Much hype has been made around Rez Infinite, a PlayStation VR-inspired return of the beloved fan favorite rave rhythm game from the SEGA Dreamcast era. I really enjoyed my time with the rejuvenated classic, but after demoing a handful of PlayStation VR games at Sony’s Game Developers Conference event, I’m convinced the headset’s most enjoyable experience is a different and new rhythm game. Thumper is like a blacklight roller coaster or a pack of unmarked pills: I’m torn on whether it will be, for virtual reality newcomers, a mind-opening experience or an overwhelming trip.
Thumper is simple. You play as metal beetle — okay, it’s not that simple — and speed down a never ending snake of a highway. On marked beats, you jump, and on turns, you lean. For a series of barriers, you clinch and bust through. Effectively the track is a long instrument. Hit each on cue, and you produce music to the beat. If you manage to play multiple cues in a row, you'll fire a pod or raw energy up the highway, awakening increasingly unsettling critters, like spirals of kaleidoscopic insect legs and a goliath demon head.
I say "unsettling," but I’ll walk that word back a couple step. Thumper is beatiful the way great death metal is beautiful: intimidating and alienating at first, but in time, it becomes impressive and seductive. The sizzling, bold neon font on its poster is a wink to the work of film director Gaspar Noé and his 2009 masterpiece, Enter the Void, in which a freshly shot Tokyo drug dealer turns into a disembodied spirit and zips through nightclubs, dank passageways, and human orifices. Enter the Void’s famous amongst film school types for its opening credits sequence, which begins, fittingly, with a sound akin to a beetle hissing into a tiny microphone, and is followed by a two-minute long epileptic trigger.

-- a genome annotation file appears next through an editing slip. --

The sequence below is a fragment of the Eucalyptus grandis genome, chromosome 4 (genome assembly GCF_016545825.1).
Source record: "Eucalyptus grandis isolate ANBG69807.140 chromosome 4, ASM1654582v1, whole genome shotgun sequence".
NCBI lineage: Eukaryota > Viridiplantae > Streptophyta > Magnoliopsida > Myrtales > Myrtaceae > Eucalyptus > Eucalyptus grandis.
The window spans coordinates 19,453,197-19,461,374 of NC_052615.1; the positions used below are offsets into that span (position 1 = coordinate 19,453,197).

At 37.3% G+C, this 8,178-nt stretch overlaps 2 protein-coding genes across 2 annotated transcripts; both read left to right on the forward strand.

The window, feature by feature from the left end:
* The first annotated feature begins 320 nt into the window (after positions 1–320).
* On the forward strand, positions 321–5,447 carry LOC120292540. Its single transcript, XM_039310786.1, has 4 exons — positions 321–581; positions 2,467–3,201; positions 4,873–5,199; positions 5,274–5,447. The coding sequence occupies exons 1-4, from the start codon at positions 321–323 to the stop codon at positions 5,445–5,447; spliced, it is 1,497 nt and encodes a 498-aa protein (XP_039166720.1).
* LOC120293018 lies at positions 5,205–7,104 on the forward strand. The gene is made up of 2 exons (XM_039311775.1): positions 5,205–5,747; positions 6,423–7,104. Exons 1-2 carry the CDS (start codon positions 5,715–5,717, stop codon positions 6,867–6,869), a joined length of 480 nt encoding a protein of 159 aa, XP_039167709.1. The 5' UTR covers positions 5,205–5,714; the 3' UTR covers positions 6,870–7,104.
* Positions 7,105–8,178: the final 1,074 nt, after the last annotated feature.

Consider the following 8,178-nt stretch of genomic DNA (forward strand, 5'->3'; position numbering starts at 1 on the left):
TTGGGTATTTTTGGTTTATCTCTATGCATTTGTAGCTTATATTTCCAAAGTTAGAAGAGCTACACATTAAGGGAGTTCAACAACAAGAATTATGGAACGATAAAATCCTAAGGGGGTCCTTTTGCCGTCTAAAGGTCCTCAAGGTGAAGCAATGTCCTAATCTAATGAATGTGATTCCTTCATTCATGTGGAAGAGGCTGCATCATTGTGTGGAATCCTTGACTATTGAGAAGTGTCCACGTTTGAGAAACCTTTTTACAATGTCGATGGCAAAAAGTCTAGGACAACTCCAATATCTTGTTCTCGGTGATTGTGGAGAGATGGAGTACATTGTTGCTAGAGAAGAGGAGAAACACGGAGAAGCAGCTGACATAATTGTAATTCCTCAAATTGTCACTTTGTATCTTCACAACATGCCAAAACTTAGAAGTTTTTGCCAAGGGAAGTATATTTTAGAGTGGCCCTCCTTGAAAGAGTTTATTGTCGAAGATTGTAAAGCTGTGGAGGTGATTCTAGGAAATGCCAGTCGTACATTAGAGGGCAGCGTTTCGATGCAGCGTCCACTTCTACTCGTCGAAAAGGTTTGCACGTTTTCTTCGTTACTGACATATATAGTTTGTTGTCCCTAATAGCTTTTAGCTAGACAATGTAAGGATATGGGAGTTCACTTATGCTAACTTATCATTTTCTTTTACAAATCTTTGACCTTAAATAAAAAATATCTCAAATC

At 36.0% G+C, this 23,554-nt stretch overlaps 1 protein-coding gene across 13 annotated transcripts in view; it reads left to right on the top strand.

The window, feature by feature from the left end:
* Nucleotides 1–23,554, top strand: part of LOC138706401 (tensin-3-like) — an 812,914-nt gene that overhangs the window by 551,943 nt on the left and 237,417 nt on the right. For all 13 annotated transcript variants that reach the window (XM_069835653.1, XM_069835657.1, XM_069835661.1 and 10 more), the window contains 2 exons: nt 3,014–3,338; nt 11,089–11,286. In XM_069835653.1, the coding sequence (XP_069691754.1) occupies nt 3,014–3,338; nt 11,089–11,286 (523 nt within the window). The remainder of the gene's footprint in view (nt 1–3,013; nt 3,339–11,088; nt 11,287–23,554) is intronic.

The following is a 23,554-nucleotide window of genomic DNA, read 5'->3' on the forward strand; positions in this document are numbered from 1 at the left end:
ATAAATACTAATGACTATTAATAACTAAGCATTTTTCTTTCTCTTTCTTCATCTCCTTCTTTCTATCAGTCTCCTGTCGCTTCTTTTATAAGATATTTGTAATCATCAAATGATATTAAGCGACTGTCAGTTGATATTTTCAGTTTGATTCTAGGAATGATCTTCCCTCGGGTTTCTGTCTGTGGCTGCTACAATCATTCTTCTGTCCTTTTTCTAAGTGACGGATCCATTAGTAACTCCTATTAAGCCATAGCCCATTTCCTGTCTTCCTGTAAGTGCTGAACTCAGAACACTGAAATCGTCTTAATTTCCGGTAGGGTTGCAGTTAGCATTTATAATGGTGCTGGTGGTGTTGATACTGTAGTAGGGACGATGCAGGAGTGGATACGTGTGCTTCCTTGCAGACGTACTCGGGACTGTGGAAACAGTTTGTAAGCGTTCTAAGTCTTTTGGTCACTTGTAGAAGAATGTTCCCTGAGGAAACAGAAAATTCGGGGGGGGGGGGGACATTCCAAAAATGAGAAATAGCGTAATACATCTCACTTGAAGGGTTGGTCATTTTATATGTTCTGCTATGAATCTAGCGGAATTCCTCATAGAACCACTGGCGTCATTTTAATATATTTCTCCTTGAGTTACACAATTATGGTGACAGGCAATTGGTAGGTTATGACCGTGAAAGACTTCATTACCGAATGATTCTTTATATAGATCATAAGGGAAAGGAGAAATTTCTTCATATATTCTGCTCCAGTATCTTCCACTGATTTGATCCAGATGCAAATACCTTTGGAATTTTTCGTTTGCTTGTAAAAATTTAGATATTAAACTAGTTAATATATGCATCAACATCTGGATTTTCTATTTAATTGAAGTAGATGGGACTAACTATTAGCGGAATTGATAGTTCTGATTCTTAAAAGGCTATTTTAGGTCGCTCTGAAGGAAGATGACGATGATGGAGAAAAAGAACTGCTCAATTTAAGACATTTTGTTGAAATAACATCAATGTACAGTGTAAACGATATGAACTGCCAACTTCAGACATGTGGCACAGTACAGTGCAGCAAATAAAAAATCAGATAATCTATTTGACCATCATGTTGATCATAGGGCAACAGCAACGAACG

Drawing a direct line from Enter the Void (above) and Thumper (below) is effortless, so I’ll let you do the honors.
What’s striking about Thumper, versus many of the games displayed at Sony’s event, is that the game was originally designed without VR in mind. In fact, the game will still be released on PlayStaiton 4 and PC, and will still be overwhelmingly psychedelic, especially with a good monitor and a loud sound system. I saw a demonstration of Thumper a year ago on a traditional screen in front of a crowd of a couple hundred people, and it still dumbfounded everyone.
A loud, scary, demonic ride for the whole family
But VR, I predict, will be the best way to experience a game like Thumper, a game that wants to swallow the player whole. Other VR games make an effort to coddle the player, or to make a show of how believable its virtual world can be. We might get to explore cabinets or knock over imaginary blocks or fight a giant boogeyman or, in the case of Rez, travel through electronic space as a hovering body. Thumper has no patience for any of that familiarity. It’s fearlessly unpatronizing. You are a metal beetle. You are on a road to hell. The music and visuals are so loud, so concussive, so demanding, and so sharp that you can’t think about what’s happening off screen. Virtual reality for Thumper is a tool then, a set of handcuffs for your eyes and other senses.
Welcome to hell, says Thumper. You can’t escape, and you won’t want too. Sincerely, it's a space you are horrified by and maybe, possibly never want to leave. What’s staggering is, and perhaps this speaks to our country on the brink of political self-emulation, is that I think I’m not the only person who will enjoy being trapped in this madness. I wonder if Thumper’s appeal could be broader than anyone would think by its log-line. The most aggressive, brash game on PSVR has the potential to be its hit.
And there you have it: the PlayStation VR’s showpiece is the acidic road story starring a metallic bug on the path of darkness.